First, as always, KEEP CALM. You CANNOT “out emotion” the opposition on this discussion, if choices are made emotionally we WILL LOSE the debate.
Secondly, remember that the most vocal opponents you encounter are NOT your target audience. Often such people are irrationally invested in their position, either in emotional ignorance or in callous indifference to the facts because they are pursuing a political goal. Don’t be frustrated if such folks are implacable. The real target audience is the passing reader who’s undecided. When they read your input, and that of your opponent, it’s necessary that YOU appear to be both the rational one and the kind and compassionate one. I know that a lot of my political allies in this debate love to barnstorm into a thread and say “all you idiots and your sky daddy fairy tale!” and while that might give you emotional satisfaction it alienates people we need – and I do not mean the “idiots” you are attacking but rather the reader who may never post at all.
Third, facts are stubborn things. When you come across relevant facts which cite reliable sources, bookmark those resources. One of my future entries will be a link-dump of sources relevant to these discussions. The Pharisees try to turn the entire spectrum of non-discrimination protections into a “bathroom bill” debate, so there’s a need to shoot that down but don’t get sucked into letting them define it as only about bathrooms. Citations of other sorts of discrimination trans people suffer is relevant and helpful.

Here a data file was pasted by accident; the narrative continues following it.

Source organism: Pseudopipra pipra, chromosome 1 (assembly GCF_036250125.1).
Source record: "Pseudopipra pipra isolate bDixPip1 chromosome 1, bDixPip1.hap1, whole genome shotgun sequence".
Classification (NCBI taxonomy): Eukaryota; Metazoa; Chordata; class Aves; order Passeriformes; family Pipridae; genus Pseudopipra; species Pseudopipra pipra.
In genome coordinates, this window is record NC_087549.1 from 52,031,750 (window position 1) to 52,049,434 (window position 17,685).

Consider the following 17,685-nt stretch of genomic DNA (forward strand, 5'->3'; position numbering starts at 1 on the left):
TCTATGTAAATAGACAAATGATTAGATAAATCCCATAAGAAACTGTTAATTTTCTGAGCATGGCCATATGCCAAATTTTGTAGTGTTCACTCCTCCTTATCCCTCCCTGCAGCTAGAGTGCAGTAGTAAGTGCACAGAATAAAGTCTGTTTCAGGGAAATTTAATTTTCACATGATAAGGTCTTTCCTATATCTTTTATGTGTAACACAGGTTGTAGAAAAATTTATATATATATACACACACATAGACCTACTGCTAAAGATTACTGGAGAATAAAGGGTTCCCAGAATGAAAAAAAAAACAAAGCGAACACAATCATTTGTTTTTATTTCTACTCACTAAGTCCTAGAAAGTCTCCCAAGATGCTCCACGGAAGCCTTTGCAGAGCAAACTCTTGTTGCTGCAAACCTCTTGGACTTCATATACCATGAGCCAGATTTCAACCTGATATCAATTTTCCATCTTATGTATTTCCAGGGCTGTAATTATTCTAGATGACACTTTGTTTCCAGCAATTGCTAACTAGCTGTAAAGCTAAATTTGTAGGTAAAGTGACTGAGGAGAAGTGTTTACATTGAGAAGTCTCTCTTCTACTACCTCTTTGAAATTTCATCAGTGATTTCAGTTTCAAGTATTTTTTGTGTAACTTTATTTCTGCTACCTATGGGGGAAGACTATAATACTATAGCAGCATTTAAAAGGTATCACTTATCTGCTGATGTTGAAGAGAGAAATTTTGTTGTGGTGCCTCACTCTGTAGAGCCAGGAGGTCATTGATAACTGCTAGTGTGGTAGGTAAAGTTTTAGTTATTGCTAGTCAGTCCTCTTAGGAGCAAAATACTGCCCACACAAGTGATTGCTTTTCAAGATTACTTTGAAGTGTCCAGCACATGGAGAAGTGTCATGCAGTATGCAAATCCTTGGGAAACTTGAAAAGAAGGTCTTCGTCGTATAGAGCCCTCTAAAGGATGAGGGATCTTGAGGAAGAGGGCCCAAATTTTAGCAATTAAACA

With that said, here’s the foundational information, confined for the sake of THIS post to the school discussion, since the broader “bathroom bill” conversation (which is itself merely a small subtext of non-discrimination law and policy) is often inappropriately mingled with the school discussion. Don’t let them get away with saying “grown men showering with little girls” in the school debate. Adults coaches don’t shower with the students (and if they do that’s a policy change that should happen) and it’s not like random strangers come in off the street to shower at the local middle school. The do this because they are parroting the rhetoric used most notoriously by Ted Cruz, but which is also widespread by political operatives determined to set the terms of the discussion in the most inflammatory verbiage possible. So you may have to exercise effort to control the narrative to a tighter focus on facts specific to the school.